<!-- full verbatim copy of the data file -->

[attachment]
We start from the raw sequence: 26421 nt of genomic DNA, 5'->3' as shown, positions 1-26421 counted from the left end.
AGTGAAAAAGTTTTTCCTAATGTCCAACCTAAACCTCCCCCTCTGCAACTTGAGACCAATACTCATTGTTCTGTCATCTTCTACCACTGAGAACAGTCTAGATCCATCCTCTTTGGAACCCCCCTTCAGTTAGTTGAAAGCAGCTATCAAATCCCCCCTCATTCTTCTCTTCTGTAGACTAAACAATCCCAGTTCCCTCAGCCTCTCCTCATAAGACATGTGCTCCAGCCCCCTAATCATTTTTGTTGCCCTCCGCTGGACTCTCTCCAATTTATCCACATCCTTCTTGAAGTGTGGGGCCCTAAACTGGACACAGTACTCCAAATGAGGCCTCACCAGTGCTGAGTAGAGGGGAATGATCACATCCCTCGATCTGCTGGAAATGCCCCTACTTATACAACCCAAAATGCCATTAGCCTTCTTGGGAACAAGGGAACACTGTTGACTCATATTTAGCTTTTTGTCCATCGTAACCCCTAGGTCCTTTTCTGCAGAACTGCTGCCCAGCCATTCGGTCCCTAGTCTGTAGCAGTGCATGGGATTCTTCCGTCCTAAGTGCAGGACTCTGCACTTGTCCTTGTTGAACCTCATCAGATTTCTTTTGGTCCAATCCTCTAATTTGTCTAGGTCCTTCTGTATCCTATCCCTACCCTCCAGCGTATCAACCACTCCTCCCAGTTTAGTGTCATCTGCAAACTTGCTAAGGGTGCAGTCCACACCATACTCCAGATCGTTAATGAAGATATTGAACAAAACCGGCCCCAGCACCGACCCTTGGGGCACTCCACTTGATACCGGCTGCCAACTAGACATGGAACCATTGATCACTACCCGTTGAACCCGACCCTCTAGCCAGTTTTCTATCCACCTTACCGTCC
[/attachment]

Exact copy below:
We start from the raw sequence: 26421 nt of genomic DNA, 5'->3' as shown, positions 1-26421 counted from the left end.
AGTGAAAAAGTTTTTCCTAATGTCCAACCTAAACCTCCCCCTCTGCAACTTGAGACCAATACTCATTGTTCTGTCATCTTCTACCACTGAGAACAGTCTAGATCCATCCTCTTTGGAACCCCCCTTCAGTTAGTTGAAAGCAGCTATCAAATCCCCCCTCATTCTTCTCTTCTGTAGACTAAACAATCCCAGTTCCCTCAGCCTCTCCTCATAAGACATGTGCTCCAGCCCCCTAATCATTTTTGTTGCCCTCCGCTGGACTCTCTCCAATTTATCCACATCCTTCTTGAAGTGTGGGGCCCTAAACTGGACACAGTACTCCAAATGAGGCCTCACCAGTGCTGAGTAGAGGGGAATGATCACATCCCTCGATCTGCTGGAAATGCCCCTACTTATACAACCCAAAATGCCATTAGCCTTCTTGGGAACAAGGGAACACTGTTGACTCATATTTAGCTTTTTGTCCATCGTAACCCCTAGGTCCTTTTCTGCAGAACTGCTGCCCAGCCATTCGGTCCCTAGTCTGTAGCAGTGCATGGGATTCTTCCGTCCTAAGTGCAGGACTCTGCACTTGTCCTTGTTGAACCTCATCAGATTTCTTTTGGTCCAATCCTCTAATTTGTCTAGGTCCTTCTGTATCCTATCCCTACCCTCCAGCGTATCAACCACTCCTCCCAGTTTAGTGTCATCTGCAAACTTGCTAAGGGTGCAGTCCACACCATACTCCAGATCGTTAATGAAGATATTGAACAAAACCGGCCCCAGCACCGACCCTTGGGGCACTCCACTTGATACCGGCTGCCAACTAGACATGGAACCATTGATCACTACCCGTTGAACCCGACCCTCTAGCCAGTTTTCTATCCACCTTACCGTCC